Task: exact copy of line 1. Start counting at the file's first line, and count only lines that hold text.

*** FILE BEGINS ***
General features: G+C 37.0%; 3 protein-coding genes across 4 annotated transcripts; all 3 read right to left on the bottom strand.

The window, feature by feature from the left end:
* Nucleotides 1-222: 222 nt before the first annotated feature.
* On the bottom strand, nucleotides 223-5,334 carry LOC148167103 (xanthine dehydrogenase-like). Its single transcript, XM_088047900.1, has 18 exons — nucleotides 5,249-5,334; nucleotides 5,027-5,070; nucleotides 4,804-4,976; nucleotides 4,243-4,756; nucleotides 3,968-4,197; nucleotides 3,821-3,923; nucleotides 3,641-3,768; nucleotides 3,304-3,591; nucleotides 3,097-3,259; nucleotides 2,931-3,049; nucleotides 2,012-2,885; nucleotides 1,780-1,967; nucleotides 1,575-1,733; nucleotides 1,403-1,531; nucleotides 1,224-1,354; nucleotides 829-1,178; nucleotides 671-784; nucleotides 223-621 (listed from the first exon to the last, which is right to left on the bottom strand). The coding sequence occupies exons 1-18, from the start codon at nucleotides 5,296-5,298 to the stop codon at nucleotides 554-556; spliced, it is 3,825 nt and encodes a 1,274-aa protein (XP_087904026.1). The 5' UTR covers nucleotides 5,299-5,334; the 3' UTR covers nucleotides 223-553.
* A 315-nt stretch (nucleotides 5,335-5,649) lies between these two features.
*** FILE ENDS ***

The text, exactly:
General features: G+C 37.0%; 3 protein-coding genes across 4 annotated transcripts; all 3 read right to left on the bottom strand.